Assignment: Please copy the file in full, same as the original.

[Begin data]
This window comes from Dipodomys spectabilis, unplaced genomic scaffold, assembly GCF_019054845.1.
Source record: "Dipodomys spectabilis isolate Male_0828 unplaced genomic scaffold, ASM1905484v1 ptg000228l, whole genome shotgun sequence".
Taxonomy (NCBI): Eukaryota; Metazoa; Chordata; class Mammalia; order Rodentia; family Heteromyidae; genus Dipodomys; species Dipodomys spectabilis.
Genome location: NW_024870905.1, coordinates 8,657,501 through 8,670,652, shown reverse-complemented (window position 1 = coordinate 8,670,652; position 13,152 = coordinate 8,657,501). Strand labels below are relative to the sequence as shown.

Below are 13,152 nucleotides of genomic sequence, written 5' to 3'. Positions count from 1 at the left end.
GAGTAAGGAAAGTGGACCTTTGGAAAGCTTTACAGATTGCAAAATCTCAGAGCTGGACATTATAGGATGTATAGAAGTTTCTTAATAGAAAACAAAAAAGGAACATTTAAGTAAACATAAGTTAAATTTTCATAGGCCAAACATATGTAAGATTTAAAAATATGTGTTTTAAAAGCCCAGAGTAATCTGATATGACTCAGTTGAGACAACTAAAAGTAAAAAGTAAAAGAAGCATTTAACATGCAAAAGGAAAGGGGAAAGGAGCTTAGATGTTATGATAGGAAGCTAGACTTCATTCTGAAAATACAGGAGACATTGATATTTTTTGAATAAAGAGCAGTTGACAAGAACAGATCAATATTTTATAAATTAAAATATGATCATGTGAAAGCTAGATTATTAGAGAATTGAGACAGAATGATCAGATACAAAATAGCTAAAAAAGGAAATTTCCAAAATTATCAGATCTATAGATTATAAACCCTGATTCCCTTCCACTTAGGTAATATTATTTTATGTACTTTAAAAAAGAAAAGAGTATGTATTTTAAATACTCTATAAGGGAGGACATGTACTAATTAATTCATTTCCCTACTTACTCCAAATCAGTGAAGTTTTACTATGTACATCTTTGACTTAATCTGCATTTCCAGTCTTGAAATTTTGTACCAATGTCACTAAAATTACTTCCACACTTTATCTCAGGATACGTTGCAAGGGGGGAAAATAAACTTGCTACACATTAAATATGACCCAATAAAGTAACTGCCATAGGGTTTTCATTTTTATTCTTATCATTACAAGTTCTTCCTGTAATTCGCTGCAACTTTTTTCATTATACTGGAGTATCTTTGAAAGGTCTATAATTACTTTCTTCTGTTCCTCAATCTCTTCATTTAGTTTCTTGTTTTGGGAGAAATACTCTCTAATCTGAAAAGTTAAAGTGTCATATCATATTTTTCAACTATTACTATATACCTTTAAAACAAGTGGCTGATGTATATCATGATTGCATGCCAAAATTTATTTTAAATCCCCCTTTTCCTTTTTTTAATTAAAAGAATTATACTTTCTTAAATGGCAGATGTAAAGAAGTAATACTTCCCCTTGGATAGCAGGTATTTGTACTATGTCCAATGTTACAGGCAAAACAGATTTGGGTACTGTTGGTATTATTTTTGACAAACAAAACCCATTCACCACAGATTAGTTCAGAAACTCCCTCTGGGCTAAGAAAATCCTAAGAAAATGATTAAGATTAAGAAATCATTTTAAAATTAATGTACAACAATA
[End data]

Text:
This window comes from Dipodomys spectabilis, unplaced genomic scaffold, assembly GCF_019054845.1.
Source record: "Dipodomys spectabilis isolate Male_0828 unplaced genomic scaffold, ASM1905484v1 ptg000228l, whole genome shotgun sequence".
Taxonomy (NCBI): Eukaryota; Metazoa; Chordata; class Mammalia; order Rodentia; family Heteromyidae; genus Dipodomys; species Dipodomys spectabilis.
Genome location: NW_024870905.1, coordinates 8,657,501 through 8,670,652, shown reverse-complemented (window position 1 = coordinate 8,670,652; position 13,152 = coordinate 8,657,501). Strand labels below are relative to the sequence as shown.

Below are 13,152 nucleotides of genomic sequence, written 5' to 3'. Positions count from 1 at the left end.
GAGTAAGGAAAGTGGACCTTTGGAAAGCTTTACAGATTGCAAAATCTCAGAGCTGGACATTATAGGATGTATAGAAGTTTCTTAATAGAAAACAAAAAAGGAACATTTAAGTAAACATAAGTTAAATTTTCATAGGCCAAACATATGTAAGATTTAAAAATATGTGTTTTAAAAGCCCAGAGTAATCTGATATGACTCAGTTGAGACAACTAAAAGTAAAAAGTAAAAGAAGCATTTAACATGCAAAAGGAAAGGGGAAAGGAGCTTAGATGTTATGATAGGAAGCTAGACTTCATTCTGAAAATACAGGAGACATTGATATTTTTTGAATAAAGAGCAGTTGACAAGAACAGATCAATATTTTATAAATTAAAATATGATCATGTGAAAGCTAGATTATTAGAGAATTGAGACAGAATGATCAGATACAAAATAGCTAAAAAAGGAAATTTCCAAAATTATCAGATCTATAGATTATAAACCCTGATTCCCTTCCACTTAGGTAATATTATTTTATGTACTTTAAAAAAGAAAAGAGTATGTATTTTAAATACTCTATAAGGGAGGACATGTACTAATTAATTCATTTCCCTACTTACTCCAAATCAGTGAAGTTTTACTATGTACATCTTTGACTTAATCTGCATTTCCAGTCTTGAAATTTTGTACCAATGTCACTAAAATTACTTCCACACTTTATCTCAGGATACGTTGCAAGGGGGGAAAATAAACTTGCTACACATTAAATATGACCCAATAAAGTAACTGCCATAGGGTTTTCATTTTTATTCTTATCATTACAAGTTCTTCCTGTAATTCGCTGCAACTTTTTTCATTATACTGGAGTATCTTTGAAAGGTCTATAATTACTTTCTTCTGTTCCTCAATCTCTTCATTTAGTTTCTTGTTTTGGGAGAAATACTCTCTAATCTGAAAAGTTAAAGTGTCATATCATATTTTTCAACTATTACTATATACCTTTAAAACAAGTGGCTGATGTATATCATGATTGCATGCCAAAATTTATTTTAAATCCCCCTTTTCCTTTTTTTAATTAAAAGAATTATACTTTCTTAAATGGCAGATGTAAAGAAGTAATACTTCCCCTTGGATAGCAGGTATTTGTACTATGTCCAATGTTACAGGCAAAACAGATTTGGGTACTGTTGGTATTATTTTTGACAAACAAAACCCATTCACCACAGATTAGTTCAGAAACTCCCTCTGGGCTAAGAAAATCCTAAGAAAATGATTAAGATTAAGAAATCATTTTAAAATTAATGTACAACAATA